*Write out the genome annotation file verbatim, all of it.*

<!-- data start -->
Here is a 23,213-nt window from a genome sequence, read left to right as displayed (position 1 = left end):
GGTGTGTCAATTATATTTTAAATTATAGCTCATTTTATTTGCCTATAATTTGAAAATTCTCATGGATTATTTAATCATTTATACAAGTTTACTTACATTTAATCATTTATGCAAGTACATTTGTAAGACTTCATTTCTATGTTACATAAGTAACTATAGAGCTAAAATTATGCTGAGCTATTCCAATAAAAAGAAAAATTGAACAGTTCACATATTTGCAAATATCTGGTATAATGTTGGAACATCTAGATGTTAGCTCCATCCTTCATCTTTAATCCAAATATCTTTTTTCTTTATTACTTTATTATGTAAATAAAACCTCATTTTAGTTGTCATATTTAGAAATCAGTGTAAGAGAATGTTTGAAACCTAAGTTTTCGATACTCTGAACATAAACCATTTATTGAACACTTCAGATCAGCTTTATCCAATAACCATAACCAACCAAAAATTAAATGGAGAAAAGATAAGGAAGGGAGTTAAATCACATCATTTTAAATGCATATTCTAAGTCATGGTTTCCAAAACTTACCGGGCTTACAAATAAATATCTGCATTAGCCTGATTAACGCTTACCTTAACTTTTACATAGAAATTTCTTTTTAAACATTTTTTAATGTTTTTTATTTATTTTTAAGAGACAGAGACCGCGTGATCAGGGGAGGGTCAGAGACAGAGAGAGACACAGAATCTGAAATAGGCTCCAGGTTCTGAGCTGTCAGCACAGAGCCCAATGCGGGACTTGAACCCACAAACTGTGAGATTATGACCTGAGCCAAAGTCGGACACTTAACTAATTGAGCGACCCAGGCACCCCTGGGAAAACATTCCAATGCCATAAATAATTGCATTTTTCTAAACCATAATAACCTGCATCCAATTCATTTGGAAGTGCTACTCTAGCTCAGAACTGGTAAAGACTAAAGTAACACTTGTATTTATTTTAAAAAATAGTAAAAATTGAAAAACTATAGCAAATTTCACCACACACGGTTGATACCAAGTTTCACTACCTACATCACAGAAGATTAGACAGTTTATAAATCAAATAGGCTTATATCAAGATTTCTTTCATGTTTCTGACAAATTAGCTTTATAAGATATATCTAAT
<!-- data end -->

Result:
Here is a 23,213-nt window from a genome sequence, read left to right as displayed (position 1 = left end):
GGTGTGTCAATTATATTTTAAATTATAGCTCATTTTATTTGCCTATAATTTGAAAATTCTCATGGATTATTTAATCATTTATACAAGTTTACTTACATTTAATCATTTATGCAAGTACATTTGTAAGACTTCATTTCTATGTTACATAAGTAACTATAGAGCTAAAATTATGCTGAGCTATTCCAATAAAAAGAAAAATTGAACAGTTCACATATTTGCAAATATCTGGTATAATGTTGGAACATCTAGATGTTAGCTCCATCCTTCATCTTTAATCCAAATATCTTTTTTCTTTATTACTTTATTATGTAAATAAAACCTCATTTTAGTTGTCATATTTAGAAATCAGTGTAAGAGAATGTTTGAAACCTAAGTTTTCGATACTCTGAACATAAACCATTTATTGAACACTTCAGATCAGCTTTATCCAATAACCATAACCAACCAAAAATTAAATGGAGAAAAGATAAGGAAGGGAGTTAAATCACATCATTTTAAATGCATATTCTAAGTCATGGTTTCCAAAACTTACCGGGCTTACAAATAAATATCTGCATTAGCCTGATTAACGCTTACCTTAACTTTTACATAGAAATTTCTTTTTAAACATTTTTTAATGTTTTTTATTTATTTTTAAGAGACAGAGACCGCGTGATCAGGGGAGGGTCAGAGACAGAGAGAGACACAGAATCTGAAATAGGCTCCAGGTTCTGAGCTGTCAGCACAGAGCCCAATGCGGGACTTGAACCCACAAACTGTGAGATTATGACCTGAGCCAAAGTCGGACACTTAACTAATTGAGCGACCCAGGCACCCCTGGGAAAACATTCCAATGCCATAAATAATTGCATTTTTCTAAACCATAATAACCTGCATCCAATTCATTTGGAAGTGCTACTCTAGCTCAGAACTGGTAAAGACTAAAGTAACACTTGTATTTATTTTAAAAAATAGTAAAAATTGAAAAACTATAGCAAATTTCACCACACACGGTTGATACCAAGTTTCACTACCTACATCACAGAAGATTAGACAGTTTATAAATCAAATAGGCTTATATCAAGATTTCTTTCATGTTTCTGACAAATTAGCTTTATAAGATATATCTAAT